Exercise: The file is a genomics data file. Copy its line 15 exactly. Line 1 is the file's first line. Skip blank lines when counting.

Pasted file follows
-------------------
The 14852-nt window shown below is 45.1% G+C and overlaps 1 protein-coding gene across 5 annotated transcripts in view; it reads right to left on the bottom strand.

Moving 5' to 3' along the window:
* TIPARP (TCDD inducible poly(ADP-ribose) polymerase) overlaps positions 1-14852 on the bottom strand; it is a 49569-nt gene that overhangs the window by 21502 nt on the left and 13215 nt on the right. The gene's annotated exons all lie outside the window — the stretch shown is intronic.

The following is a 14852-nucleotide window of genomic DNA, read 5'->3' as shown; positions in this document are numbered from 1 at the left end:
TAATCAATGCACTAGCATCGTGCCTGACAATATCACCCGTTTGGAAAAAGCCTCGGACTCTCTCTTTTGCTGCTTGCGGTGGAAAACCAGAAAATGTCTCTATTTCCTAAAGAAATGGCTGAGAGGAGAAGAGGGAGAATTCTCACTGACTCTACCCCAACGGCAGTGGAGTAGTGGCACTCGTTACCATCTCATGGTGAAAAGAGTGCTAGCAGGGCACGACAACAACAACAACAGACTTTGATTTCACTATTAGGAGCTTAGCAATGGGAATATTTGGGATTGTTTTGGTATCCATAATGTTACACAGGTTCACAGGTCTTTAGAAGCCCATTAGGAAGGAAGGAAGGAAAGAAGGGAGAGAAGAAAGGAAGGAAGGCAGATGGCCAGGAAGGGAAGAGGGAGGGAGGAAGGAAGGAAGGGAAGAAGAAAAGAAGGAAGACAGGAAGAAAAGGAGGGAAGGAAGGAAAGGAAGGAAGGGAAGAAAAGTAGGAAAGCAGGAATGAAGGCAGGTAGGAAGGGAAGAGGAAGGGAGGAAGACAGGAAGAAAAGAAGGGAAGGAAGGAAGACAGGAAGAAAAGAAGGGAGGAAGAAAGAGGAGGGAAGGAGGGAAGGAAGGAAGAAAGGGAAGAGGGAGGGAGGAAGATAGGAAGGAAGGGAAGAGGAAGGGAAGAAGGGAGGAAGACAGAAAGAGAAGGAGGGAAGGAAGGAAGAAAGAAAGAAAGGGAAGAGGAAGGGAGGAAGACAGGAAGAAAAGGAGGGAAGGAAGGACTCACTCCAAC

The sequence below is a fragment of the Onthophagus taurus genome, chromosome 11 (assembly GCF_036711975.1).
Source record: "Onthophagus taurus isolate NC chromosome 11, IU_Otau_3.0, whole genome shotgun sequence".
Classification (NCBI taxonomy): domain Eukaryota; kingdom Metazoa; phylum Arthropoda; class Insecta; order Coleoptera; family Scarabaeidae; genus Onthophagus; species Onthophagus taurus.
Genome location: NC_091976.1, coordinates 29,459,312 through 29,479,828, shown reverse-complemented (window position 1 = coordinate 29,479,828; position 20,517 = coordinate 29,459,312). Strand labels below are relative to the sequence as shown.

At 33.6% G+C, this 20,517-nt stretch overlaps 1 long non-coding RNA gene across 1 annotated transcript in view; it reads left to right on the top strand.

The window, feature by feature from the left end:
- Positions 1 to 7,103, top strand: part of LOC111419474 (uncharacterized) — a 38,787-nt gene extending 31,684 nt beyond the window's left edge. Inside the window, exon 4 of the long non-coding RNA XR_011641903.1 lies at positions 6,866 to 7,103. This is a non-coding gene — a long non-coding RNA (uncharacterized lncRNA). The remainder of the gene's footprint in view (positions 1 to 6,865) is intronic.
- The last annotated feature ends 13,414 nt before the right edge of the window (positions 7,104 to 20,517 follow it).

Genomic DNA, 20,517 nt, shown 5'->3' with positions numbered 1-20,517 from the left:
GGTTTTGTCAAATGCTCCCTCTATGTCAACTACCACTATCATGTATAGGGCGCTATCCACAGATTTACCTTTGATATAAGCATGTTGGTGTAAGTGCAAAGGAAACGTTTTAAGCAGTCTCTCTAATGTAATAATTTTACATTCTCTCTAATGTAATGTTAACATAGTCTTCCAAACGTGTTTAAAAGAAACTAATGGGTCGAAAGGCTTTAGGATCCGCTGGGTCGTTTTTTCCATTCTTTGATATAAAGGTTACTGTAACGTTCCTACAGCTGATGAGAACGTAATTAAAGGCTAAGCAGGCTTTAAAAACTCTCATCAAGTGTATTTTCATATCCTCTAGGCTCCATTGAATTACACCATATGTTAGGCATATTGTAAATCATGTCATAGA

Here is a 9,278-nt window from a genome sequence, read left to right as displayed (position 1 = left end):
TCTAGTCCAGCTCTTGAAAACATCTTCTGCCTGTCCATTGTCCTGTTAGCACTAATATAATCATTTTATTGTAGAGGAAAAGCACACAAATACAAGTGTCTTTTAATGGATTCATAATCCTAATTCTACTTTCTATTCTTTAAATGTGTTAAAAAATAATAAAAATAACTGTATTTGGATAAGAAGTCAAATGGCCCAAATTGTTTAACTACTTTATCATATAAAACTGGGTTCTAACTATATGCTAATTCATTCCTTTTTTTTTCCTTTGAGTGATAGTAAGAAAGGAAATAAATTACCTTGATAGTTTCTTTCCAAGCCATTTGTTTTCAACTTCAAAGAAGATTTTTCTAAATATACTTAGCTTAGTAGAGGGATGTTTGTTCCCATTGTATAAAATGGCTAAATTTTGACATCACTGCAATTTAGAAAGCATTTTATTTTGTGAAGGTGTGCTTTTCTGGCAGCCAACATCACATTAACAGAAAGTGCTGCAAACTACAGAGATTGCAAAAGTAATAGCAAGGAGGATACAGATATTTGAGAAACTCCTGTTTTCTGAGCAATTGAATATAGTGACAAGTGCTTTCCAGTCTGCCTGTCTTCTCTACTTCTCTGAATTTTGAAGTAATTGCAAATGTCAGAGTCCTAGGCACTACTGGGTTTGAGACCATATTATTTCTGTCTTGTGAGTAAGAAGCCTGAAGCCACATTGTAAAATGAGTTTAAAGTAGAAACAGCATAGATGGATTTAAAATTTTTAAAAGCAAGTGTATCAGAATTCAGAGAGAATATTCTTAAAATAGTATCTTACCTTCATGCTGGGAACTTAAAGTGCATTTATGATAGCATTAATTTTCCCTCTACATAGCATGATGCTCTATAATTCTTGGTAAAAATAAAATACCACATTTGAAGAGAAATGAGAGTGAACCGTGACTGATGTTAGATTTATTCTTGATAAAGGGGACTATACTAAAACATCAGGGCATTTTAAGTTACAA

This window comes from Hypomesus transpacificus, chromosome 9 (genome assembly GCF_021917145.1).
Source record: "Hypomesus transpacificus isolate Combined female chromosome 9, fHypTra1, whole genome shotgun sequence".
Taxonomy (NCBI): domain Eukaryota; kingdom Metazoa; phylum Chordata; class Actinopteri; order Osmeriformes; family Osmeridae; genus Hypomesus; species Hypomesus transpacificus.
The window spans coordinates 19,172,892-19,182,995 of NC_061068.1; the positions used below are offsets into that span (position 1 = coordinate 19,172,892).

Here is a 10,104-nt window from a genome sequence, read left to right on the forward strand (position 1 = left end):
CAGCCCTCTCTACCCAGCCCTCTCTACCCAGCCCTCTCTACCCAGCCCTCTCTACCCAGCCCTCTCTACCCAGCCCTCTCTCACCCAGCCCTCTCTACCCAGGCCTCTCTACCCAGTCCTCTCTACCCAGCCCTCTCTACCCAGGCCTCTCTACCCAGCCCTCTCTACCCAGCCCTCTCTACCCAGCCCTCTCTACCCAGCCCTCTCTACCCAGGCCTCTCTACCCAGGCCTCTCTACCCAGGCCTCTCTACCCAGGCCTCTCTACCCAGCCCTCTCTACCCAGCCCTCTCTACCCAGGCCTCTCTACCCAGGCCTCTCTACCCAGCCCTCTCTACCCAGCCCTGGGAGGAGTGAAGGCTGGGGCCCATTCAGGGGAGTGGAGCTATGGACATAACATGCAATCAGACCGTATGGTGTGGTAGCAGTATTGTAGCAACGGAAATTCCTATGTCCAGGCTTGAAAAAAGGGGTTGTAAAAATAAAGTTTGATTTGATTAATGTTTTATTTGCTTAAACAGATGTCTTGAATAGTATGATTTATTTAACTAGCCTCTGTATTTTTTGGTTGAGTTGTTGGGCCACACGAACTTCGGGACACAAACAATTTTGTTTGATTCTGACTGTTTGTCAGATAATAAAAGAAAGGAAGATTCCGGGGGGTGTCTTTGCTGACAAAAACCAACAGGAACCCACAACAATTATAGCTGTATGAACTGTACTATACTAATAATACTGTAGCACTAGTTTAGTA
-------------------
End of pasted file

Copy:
GGTTTTGTCAAATGCTCCCTCTATGTCAACTACCACTATCATGTATAGGGCGCTATCCACAGATTTACCTTTGATATAAGCATGTTGGTGTAAGTGCAAAGGAAACGTTTTAAGCAGTCTCTCTAATGTAATAATTTTACATTCTCTCTAATGTAATGTTAACATAGTCTTCCAAACGTGTTTAAAAGAAACTAATGGGTCGAAAGGCTTTAGGATCCGCTGGGTCGTTTTTTCCATTCTTTGATATAAAGGTTACTGTAACGTTCCTACAGCTGATGAGAACGTAATTAAAGGCTAAGCAGGCTTTAAAAACTCTCATCAAGTGTATTTTCATATCCTCTAGGCTCCATTGAATTACACCATATGTTAGGCATATTGTAAATCATGTCATAGA